Sudan

Frontline Diary

9 July 2004: A child starts school in a camp for displaced people

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© UNICEF/2004/Sudan
Sacha Westerbeek, UNICEF Communication Officer in Darfur
UNICEF Communication Officer Sacha Westerbeek is based in Nyala, South Darfur. More than a million people have been displaced after months of militia attacks. Many are gathered in camps for displaced people. This is Sacha’s personal diary.

DARFUR, 9 July 2004 - This morning I went back to Kalma camp for displaced people. There is still a lot to be done, but a start has been made. We all hope everyone can return home soon. In the meantime children go to school, and babies are delivered by trained traditional birth attendants or by a nurse. Clean drinking water is now available. Children learn how to use a latrine and, most importantly, they can continue their education. They can play without the fear of being attacked or abducted. Here in Kalma, a child can be a child again.

UNICEF is supporting one of the schools. There are currently 2,150 children - 1,263 boys and 887 girls. The school has 23 classes and 16 teachers, who teach in two shifts. The first shift is from 8 to 11, and the second shift is from 12 to 2:30. Some girls look at me curiously when I walk around their school compound. They follow me wherever I go and I’m pleased that I can practice my newly acquired knowledge of Arabic with them. The children are patient and very helpful.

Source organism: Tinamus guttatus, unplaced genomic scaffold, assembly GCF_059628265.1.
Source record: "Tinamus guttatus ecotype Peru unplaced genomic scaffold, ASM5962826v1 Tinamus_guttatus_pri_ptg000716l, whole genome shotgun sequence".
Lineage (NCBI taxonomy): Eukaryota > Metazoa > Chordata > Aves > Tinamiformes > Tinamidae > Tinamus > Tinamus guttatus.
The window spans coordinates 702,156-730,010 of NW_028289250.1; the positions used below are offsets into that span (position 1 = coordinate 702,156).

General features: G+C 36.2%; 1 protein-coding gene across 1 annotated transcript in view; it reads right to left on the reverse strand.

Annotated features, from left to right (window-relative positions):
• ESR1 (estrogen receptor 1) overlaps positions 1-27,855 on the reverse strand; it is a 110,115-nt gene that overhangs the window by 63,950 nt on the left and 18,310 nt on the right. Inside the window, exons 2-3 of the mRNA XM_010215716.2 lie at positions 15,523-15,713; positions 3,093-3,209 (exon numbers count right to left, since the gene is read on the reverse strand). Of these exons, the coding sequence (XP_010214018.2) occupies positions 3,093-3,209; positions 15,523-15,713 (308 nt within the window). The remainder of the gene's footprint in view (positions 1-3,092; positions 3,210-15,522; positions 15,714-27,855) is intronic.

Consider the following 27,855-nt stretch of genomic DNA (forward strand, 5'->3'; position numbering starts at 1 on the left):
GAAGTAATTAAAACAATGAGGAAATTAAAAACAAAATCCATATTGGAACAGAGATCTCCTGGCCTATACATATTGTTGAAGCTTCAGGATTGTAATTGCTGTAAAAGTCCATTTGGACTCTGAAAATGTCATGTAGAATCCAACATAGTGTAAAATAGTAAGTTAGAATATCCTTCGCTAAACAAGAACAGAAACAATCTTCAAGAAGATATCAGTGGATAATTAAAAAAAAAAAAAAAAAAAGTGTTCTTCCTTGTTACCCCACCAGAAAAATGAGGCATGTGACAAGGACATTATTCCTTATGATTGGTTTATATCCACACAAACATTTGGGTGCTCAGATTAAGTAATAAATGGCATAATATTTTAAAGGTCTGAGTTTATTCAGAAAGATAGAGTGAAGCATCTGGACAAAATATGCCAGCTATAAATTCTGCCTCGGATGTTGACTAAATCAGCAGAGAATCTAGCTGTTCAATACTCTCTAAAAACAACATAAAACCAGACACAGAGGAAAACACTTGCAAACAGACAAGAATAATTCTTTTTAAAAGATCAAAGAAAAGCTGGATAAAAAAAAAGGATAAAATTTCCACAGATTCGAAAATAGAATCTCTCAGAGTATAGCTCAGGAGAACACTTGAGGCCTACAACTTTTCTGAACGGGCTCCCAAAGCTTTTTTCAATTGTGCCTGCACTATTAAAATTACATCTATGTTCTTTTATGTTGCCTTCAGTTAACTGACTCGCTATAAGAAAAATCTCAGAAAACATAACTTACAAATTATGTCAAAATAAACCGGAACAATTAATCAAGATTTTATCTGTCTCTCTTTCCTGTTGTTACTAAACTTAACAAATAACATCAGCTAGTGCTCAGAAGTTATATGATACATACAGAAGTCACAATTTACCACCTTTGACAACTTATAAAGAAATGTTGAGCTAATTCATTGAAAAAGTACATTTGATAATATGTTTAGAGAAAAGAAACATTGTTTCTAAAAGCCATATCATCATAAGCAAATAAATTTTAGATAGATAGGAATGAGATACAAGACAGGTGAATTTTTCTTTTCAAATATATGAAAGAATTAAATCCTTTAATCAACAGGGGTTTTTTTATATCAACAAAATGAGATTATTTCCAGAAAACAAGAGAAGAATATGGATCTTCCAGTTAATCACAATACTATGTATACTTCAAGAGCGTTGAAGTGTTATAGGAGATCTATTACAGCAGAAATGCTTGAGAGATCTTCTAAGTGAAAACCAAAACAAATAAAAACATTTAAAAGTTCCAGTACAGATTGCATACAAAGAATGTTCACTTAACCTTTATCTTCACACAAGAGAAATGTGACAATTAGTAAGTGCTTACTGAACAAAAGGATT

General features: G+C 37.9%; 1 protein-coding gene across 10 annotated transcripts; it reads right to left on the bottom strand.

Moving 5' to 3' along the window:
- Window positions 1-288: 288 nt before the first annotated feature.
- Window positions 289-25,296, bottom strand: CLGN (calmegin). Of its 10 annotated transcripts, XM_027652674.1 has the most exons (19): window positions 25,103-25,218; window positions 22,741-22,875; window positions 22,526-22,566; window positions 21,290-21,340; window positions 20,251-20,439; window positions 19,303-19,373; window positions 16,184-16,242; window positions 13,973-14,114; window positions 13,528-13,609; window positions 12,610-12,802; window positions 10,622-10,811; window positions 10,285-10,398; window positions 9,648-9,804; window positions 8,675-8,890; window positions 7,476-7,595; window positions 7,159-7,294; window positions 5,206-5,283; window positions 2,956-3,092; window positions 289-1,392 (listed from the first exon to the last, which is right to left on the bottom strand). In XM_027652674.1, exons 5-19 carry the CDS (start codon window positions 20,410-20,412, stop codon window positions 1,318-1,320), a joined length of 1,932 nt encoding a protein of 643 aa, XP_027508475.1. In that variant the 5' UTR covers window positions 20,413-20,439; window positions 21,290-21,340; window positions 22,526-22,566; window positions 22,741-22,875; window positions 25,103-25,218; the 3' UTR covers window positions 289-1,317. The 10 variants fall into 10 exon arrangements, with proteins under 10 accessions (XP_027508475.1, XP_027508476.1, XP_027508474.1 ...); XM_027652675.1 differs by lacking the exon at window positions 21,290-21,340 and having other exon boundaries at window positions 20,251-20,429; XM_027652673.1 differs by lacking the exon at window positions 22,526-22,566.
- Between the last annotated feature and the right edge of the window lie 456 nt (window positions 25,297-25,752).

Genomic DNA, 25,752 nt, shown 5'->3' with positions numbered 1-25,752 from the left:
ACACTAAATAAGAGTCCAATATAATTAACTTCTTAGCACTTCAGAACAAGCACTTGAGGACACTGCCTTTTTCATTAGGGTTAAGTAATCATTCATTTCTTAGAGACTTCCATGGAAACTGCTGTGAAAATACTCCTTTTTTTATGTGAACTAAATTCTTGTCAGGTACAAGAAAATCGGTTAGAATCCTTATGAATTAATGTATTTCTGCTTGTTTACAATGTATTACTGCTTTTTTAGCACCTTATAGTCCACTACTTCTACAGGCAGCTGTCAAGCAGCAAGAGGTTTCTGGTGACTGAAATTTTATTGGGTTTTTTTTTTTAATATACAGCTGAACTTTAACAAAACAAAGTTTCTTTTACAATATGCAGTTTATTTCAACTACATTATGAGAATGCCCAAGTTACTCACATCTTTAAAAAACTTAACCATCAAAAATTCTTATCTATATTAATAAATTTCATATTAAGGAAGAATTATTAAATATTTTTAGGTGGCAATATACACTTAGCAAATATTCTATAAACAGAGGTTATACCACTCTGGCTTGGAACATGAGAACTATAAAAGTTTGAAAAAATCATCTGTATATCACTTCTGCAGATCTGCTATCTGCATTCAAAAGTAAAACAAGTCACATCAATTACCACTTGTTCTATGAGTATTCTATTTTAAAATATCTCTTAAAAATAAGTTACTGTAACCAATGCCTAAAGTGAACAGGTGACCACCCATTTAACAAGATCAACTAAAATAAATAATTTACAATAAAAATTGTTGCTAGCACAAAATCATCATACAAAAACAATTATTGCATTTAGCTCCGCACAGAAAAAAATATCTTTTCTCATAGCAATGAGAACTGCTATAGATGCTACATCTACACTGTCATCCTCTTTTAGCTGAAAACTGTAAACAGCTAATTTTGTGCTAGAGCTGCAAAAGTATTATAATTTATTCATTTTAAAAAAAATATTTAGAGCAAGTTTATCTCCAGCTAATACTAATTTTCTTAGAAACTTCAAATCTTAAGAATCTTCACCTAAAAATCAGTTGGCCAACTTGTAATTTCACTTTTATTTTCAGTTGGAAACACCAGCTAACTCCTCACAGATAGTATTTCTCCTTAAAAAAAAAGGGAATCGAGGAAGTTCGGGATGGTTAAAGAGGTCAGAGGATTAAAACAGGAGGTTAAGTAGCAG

UNICEF Image
© UNICEF/2004/Sudan
Young children at Kalma camp for displaced people, South Darfur

Aisha and her friends Jihad and Tatna are all from the same locality, Shetaya, which is about 100 km northwest of Kalma.  Aisha is excited: Today is her first day at school.  She is in the 3rd grade and is dreaming about becoming a teacher.  The girls laugh and make fun and they share some salty-tasting seeds with me. For a moment I completely forget that I’m in a camp for displaced people where women and children are still dying from malnutrition and disease.

Aisha wants to tell me something important, but I can’t understand her, since my Arabic is very basic and her English non-existent. With some assistance she tells me that she is an orphan. Some weeks ago, Aisha and her two sisters went out to fetch water. She saw the airplanes flying over and heard terrible noises. When she came back to the village the house was bombed. Her parents were dead.
 
I’ve heard so many of these stories, but I still don’t know how to react to this. Aisha still looks rather cheerful. She is still excited about her first school day in the camp.  I hope that UNICEF will be able to construct more schools in the camp. If this is the hope and future we can bring these children, please let us start today!


 

 

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